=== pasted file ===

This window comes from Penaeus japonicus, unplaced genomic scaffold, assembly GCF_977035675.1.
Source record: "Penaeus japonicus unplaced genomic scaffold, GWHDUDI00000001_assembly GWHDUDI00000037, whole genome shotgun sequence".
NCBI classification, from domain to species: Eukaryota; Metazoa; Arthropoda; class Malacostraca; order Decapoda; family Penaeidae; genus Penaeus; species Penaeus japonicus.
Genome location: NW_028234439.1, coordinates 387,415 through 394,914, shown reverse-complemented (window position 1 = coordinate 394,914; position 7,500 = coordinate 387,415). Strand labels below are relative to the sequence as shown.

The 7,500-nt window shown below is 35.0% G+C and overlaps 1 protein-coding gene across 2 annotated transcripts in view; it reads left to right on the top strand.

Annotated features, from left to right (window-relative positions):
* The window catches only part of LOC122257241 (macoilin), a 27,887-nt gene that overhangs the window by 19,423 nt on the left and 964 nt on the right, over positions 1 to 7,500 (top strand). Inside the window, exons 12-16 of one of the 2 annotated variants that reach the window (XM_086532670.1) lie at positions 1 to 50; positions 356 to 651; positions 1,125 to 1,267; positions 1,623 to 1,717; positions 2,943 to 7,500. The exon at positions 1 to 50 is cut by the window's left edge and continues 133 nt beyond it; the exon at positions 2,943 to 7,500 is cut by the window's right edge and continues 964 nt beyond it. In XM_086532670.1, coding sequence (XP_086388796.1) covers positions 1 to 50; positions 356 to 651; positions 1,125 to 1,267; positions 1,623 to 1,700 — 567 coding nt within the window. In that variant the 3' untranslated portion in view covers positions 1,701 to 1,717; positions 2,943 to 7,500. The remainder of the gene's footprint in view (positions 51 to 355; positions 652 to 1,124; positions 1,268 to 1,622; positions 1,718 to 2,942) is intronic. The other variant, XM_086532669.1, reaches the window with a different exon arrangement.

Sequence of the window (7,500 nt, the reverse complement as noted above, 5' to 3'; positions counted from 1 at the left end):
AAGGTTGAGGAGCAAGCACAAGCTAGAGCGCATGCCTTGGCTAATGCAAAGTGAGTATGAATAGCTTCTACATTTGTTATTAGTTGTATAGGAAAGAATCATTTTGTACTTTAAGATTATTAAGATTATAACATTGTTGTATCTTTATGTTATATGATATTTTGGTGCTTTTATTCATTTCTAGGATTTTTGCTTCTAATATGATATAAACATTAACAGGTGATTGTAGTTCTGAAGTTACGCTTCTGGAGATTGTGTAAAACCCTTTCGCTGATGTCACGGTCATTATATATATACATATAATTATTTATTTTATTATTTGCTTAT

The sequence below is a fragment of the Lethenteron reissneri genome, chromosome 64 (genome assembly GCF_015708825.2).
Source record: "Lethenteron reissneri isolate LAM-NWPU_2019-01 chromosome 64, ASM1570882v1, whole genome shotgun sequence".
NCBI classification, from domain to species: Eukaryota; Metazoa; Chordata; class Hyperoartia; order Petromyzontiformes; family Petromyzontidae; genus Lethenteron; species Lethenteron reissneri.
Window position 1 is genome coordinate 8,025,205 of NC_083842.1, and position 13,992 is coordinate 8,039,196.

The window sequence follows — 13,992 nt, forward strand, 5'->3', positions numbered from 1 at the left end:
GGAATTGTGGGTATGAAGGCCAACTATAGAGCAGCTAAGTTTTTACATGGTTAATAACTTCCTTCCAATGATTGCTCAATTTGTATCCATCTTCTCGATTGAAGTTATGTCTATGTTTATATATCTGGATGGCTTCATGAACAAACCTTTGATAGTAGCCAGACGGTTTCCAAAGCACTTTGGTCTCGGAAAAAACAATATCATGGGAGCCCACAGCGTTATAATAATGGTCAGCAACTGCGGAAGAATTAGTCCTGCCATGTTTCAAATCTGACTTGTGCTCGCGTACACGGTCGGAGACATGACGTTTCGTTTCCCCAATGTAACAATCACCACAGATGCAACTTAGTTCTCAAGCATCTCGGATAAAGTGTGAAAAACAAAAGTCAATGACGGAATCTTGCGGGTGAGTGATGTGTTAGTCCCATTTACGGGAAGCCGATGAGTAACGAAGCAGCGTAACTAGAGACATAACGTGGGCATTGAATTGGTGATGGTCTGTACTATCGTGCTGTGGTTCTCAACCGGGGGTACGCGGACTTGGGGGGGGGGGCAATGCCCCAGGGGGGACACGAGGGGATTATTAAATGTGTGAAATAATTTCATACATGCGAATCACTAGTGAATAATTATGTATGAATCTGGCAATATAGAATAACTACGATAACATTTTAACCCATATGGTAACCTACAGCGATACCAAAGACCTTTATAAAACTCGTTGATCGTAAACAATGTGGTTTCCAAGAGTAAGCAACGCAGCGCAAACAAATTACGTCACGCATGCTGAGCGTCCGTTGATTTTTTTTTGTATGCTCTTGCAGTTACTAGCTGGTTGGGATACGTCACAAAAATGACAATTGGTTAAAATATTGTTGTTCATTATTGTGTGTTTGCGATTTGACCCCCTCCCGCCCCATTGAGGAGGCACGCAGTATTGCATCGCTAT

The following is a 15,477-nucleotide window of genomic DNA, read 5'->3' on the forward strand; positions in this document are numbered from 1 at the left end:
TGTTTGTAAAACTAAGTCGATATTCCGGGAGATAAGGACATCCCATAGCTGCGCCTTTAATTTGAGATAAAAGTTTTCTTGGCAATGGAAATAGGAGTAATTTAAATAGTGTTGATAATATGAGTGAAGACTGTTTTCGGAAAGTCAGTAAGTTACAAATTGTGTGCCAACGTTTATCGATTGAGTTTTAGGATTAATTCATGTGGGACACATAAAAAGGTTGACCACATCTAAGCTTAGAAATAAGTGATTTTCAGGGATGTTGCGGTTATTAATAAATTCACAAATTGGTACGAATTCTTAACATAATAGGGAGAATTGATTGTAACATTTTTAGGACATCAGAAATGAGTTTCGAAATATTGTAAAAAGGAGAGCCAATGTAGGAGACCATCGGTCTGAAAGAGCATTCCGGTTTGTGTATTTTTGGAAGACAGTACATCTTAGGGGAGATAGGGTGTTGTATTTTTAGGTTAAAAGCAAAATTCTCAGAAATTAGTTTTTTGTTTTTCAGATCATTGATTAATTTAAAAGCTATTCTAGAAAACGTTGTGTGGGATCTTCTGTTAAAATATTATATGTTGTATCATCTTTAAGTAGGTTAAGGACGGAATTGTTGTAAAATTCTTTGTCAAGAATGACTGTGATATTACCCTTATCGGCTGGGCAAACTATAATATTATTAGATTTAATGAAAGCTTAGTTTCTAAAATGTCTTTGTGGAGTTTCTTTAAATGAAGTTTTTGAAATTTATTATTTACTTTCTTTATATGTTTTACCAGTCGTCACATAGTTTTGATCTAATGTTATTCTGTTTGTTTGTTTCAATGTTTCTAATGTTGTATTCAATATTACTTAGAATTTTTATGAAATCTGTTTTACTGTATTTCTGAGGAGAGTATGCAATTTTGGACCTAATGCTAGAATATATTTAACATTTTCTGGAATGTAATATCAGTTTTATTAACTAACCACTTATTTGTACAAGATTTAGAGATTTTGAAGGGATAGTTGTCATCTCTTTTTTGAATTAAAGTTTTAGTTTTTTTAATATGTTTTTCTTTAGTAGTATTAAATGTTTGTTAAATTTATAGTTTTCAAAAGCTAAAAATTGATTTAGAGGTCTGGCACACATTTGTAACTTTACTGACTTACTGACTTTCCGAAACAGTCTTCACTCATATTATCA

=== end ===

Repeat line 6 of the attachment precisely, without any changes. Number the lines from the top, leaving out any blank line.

Annotated features, from left to right (window-relative positions):